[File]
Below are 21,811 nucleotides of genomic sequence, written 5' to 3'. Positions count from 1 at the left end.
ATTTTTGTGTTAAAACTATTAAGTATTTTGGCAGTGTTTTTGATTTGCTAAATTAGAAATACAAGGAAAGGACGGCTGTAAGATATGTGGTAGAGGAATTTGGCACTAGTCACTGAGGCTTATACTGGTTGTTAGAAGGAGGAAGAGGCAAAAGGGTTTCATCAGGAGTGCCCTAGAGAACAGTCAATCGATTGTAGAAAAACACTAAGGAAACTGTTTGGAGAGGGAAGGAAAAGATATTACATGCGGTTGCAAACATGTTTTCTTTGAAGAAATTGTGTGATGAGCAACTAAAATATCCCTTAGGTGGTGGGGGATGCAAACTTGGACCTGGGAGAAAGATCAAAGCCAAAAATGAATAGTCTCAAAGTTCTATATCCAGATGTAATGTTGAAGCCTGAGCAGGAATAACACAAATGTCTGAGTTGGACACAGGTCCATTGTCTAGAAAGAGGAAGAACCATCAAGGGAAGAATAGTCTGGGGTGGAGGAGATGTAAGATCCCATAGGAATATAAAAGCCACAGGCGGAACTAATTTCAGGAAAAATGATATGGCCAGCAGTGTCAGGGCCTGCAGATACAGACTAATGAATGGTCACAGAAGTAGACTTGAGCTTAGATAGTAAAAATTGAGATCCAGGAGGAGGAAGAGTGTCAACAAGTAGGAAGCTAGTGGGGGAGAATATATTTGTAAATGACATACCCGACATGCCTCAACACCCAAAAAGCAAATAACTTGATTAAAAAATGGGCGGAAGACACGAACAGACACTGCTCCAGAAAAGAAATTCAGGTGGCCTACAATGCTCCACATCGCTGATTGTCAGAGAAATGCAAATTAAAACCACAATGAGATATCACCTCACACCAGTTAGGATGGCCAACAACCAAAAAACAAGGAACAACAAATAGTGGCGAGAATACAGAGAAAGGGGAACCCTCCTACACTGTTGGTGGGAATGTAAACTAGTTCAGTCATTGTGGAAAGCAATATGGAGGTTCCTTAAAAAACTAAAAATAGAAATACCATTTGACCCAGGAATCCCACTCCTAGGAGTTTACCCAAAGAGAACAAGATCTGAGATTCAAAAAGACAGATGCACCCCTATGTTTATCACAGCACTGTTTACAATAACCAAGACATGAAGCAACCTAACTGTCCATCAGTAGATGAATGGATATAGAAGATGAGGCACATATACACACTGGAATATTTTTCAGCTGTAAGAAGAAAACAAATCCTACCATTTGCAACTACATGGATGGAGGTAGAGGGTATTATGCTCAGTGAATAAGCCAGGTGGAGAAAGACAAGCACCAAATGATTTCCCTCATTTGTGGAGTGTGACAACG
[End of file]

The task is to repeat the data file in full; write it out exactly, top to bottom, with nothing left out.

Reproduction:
Below are 21,811 nucleotides of genomic sequence, written 5' to 3'. Positions count from 1 at the left end.
ATTTTTGTGTTAAAACTATTAAGTATTTTGGCAGTGTTTTTGATTTGCTAAATTAGAAATACAAGGAAAGGACGGCTGTAAGATATGTGGTAGAGGAATTTGGCACTAGTCACTGAGGCTTATACTGGTTGTTAGAAGGAGGAAGAGGCAAAAGGGTTTCATCAGGAGTGCCCTAGAGAACAGTCAATCGATTGTAGAAAAACACTAAGGAAACTGTTTGGAGAGGGAAGGAAAAGATATTACATGCGGTTGCAAACATGTTTTCTTTGAAGAAATTGTGTGATGAGCAACTAAAATATCCCTTAGGTGGTGGGGGATGCAAACTTGGACCTGGGAGAAAGATCAAAGCCAAAAATGAATAGTCTCAAAGTTCTATATCCAGATGTAATGTTGAAGCCTGAGCAGGAATAACACAAATGTCTGAGTTGGACACAGGTCCATTGTCTAGAAAGAGGAAGAACCATCAAGGGAAGAATAGTCTGGGGTGGAGGAGATGTAAGATCCCATAGGAATATAAAAGCCACAGGCGGAACTAATTTCAGGAAAAATGATATGGCCAGCAGTGTCAGGGCCTGCAGATACAGACTAATGAATGGTCACAGAAGTAGACTTGAGCTTAGATAGTAAAAATTGAGATCCAGGAGGAGGAAGAGTGTCAACAAGTAGGAAGCTAGTGGGGGAGAATATATTTGTAAATGACATACCCGACATGCCTCAACACCCAAAAAGCAAATAACTTGATTAAAAAATGGGCGGAAGACACGAACAGACACTGCTCCAGAAAAGAAATTCAGGTGGCCTACAATGCTCCACATCGCTGATTGTCAGAGAAATGCAAATTAAAACCACAATGAGATATCACCTCACACCAGTTAGGATGGCCAACAACCAAAAAACAAGGAACAACAAATAGTGGCGAGAATACAGAGAAAGGGGAACCCTCCTACACTGTTGGTGGGAATGTAAACTAGTTCAGTCATTGTGGAAAGCAATATGGAGGTTCCTTAAAAAACTAAAAATAGAAATACCATTTGACCCAGGAATCCCACTCCTAGGAGTTTACCCAAAGAGAACAAGATCTGAGATTCAAAAAGACAGATGCACCCCTATGTTTATCACAGCACTGTTTACAATAACCAAGACATGAAGCAACCTAACTGTCCATCAGTAGATGAATGGATATAGAAGATGAGGCACATATACACACTGGAATATTTTTCAGCTGTAAGAAGAAAACAAATCCTACCATTTGCAACTACATGGATGGAGGTAGAGGGTATTATGCTCAGTGAATAAGCCAGGTGGAGAAAGACAAGCACCAAATGATTTCCCTCATTTGTGGAGTGTGACAACG